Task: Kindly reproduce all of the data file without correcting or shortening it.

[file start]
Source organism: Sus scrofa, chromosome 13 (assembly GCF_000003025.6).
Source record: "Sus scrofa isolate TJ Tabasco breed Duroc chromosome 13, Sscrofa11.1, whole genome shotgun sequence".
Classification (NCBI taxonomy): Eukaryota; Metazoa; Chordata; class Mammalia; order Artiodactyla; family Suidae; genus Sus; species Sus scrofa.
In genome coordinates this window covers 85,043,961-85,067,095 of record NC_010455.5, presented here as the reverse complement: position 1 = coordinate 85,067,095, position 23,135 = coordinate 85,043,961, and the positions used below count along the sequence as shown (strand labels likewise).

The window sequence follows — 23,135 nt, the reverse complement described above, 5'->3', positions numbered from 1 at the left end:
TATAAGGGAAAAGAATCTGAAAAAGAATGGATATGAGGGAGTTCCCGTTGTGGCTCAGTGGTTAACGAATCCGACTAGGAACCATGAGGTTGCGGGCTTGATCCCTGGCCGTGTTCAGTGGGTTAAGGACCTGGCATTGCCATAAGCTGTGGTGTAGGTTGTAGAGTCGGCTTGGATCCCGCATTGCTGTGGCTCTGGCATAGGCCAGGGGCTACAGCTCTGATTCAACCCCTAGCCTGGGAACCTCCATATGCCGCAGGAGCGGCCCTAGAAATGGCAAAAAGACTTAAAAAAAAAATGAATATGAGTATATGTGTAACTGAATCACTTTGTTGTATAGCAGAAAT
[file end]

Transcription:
Source organism: Sus scrofa, chromosome 13 (assembly GCF_000003025.6).
Source record: "Sus scrofa isolate TJ Tabasco breed Duroc chromosome 13, Sscrofa11.1, whole genome shotgun sequence".
Classification (NCBI taxonomy): Eukaryota; Metazoa; Chordata; class Mammalia; order Artiodactyla; family Suidae; genus Sus; species Sus scrofa.
In genome coordinates this window covers 85,043,961-85,067,095 of record NC_010455.5, presented here as the reverse complement: position 1 = coordinate 85,067,095, position 23,135 = coordinate 85,043,961, and the positions used below count along the sequence as shown (strand labels likewise).

The window sequence follows — 23,135 nt, the reverse complement described above, 5'->3', positions numbered from 1 at the left end:
TATAAGGGAAAAGAATCTGAAAAAGAATGGATATGAGGGAGTTCCCGTTGTGGCTCAGTGGTTAACGAATCCGACTAGGAACCATGAGGTTGCGGGCTTGATCCCTGGCCGTGTTCAGTGGGTTAAGGACCTGGCATTGCCATAAGCTGTGGTGTAGGTTGTAGAGTCGGCTTGGATCCCGCATTGCTGTGGCTCTGGCATAGGCCAGGGGCTACAGCTCTGATTCAACCCCTAGCCTGGGAACCTCCATATGCCGCAGGAGCGGCCCTAGAAATGGCAAAAAGACTTAAAAAAAAAATGAATATGAGTATATGTGTAACTGAATCACTTTGTTGTATAGCAGAAAT